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The Public Theater
P.J. Griffith is preparing to master the Public Theater's stage in the new musical, based on the book by Edna Ferber about a wealthy Texas landowner. Griffith originated the role at the Dallas Theater Center earlier this year.
Author Nathan Englander makes an auspicious playwriting debut with “The Twenty-Seventh Man,” at the Public Theater with Chip Zien, Ron Rifkin, Daniel Oreskes, and Byron Jennings.
At its best, “Giant,” Sybille Pearson and Michael John LaChiusa’s adaptation of Edna Ferber’s sweeping 1952 novel of Texas, at the Public Theater, is compelling musical theater.
The first four episodes of Nature Theatre of Oklahoma’s marathon “Life and Times,” part of Under the Radar, turn an exercise in banality into the first great theatrical event of 2013.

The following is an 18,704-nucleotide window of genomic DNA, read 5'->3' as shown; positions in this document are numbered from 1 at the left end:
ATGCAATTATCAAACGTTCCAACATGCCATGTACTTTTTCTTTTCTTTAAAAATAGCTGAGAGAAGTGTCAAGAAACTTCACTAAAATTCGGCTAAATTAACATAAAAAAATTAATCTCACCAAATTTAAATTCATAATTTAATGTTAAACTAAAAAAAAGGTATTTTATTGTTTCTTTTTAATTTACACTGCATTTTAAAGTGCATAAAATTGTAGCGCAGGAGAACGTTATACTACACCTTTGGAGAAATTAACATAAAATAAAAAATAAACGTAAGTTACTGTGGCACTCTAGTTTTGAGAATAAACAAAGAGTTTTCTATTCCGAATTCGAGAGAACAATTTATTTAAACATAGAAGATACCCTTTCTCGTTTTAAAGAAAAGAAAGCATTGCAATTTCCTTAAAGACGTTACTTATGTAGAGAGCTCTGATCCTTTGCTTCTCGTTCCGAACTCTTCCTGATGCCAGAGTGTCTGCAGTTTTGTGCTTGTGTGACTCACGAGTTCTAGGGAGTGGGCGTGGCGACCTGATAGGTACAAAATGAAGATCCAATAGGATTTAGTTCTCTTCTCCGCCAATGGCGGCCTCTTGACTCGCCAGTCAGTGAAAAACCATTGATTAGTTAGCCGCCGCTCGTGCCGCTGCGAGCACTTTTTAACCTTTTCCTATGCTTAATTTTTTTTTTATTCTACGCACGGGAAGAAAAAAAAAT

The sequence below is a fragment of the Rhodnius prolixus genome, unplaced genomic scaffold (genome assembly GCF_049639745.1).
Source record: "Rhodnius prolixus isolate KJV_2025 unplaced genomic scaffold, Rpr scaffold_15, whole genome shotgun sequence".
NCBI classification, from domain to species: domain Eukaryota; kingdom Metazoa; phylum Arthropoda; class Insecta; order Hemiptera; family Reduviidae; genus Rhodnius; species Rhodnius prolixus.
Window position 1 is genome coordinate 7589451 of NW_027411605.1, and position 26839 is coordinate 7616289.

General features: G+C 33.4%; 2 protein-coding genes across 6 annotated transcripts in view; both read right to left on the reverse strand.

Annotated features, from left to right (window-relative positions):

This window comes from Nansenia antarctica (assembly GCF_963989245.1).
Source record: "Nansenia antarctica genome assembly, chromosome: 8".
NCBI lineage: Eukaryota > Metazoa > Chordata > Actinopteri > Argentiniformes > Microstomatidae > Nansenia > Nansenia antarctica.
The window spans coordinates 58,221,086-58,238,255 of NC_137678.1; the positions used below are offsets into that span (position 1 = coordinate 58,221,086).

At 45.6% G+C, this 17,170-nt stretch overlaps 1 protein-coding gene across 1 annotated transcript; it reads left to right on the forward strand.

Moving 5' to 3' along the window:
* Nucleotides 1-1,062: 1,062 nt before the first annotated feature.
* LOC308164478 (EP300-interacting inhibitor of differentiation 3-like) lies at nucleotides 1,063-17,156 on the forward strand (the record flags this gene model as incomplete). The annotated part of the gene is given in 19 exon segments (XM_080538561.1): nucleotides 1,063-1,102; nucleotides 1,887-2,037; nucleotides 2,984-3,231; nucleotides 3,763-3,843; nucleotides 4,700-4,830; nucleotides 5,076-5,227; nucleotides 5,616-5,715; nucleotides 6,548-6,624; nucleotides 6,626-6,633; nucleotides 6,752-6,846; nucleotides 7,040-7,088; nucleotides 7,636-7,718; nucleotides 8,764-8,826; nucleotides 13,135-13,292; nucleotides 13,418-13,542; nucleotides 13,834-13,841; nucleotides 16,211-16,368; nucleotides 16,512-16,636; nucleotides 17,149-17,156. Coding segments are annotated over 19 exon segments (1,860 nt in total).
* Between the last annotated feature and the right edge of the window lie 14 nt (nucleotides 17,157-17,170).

“Detroit ’67,” Dominique Morisseau’s new play about the Detroit race riots that’s part of the Public Theater’s Public Lab program, is appealing but lacking in tension and conflict.
Presidential politics and personal conflicts are subtly and movingly examined by Richard Nelson in “Sorry,” the third play of the Apple family saga, at the Public Theater.
“Neva,” at the Public Theater, attempts to satirize the work and life of Anton Chekhov, but writer-director Guillermo Calderón’s dark, moody concept isn’t appropriate to the task.
Patton Oswalt at the Fake Gallery; “The Comedy of Errors” at Shakespeare in the Park; the La Jolla Playhouse production of “Tribes”; the centennial of the Rehearsal Club; and Sherie Rene Scott’s “Piece of Meat” are what we’re looking forward to this week.